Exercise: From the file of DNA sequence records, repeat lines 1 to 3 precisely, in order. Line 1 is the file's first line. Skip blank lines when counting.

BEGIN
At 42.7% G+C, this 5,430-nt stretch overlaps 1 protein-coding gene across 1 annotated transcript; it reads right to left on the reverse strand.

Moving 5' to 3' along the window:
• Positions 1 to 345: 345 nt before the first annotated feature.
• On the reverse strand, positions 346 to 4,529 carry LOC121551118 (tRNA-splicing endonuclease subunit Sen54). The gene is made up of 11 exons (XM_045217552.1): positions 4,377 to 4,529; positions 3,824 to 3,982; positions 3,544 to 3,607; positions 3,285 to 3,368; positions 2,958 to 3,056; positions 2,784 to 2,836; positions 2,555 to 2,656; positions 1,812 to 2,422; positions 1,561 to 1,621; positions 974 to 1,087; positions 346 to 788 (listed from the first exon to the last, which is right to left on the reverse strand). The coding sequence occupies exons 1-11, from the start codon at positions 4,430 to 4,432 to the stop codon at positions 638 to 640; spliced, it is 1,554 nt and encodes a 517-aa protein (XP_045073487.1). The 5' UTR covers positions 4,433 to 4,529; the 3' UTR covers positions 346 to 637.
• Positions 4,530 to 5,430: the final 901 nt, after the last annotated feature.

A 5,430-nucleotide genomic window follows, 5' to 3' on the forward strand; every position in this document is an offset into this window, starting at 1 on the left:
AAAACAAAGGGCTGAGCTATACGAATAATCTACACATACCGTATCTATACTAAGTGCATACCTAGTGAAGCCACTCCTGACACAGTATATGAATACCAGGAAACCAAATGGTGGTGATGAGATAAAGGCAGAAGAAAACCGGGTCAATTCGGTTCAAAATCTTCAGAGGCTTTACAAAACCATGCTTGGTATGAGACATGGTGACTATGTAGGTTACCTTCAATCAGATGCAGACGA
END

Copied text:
At 42.7% G+C, this 5,430-nt stretch overlaps 1 protein-coding gene across 1 annotated transcript; it reads right to left on the reverse strand.

Moving 5' to 3' along the window:
• Positions 1 to 345: 345 nt before the first annotated feature.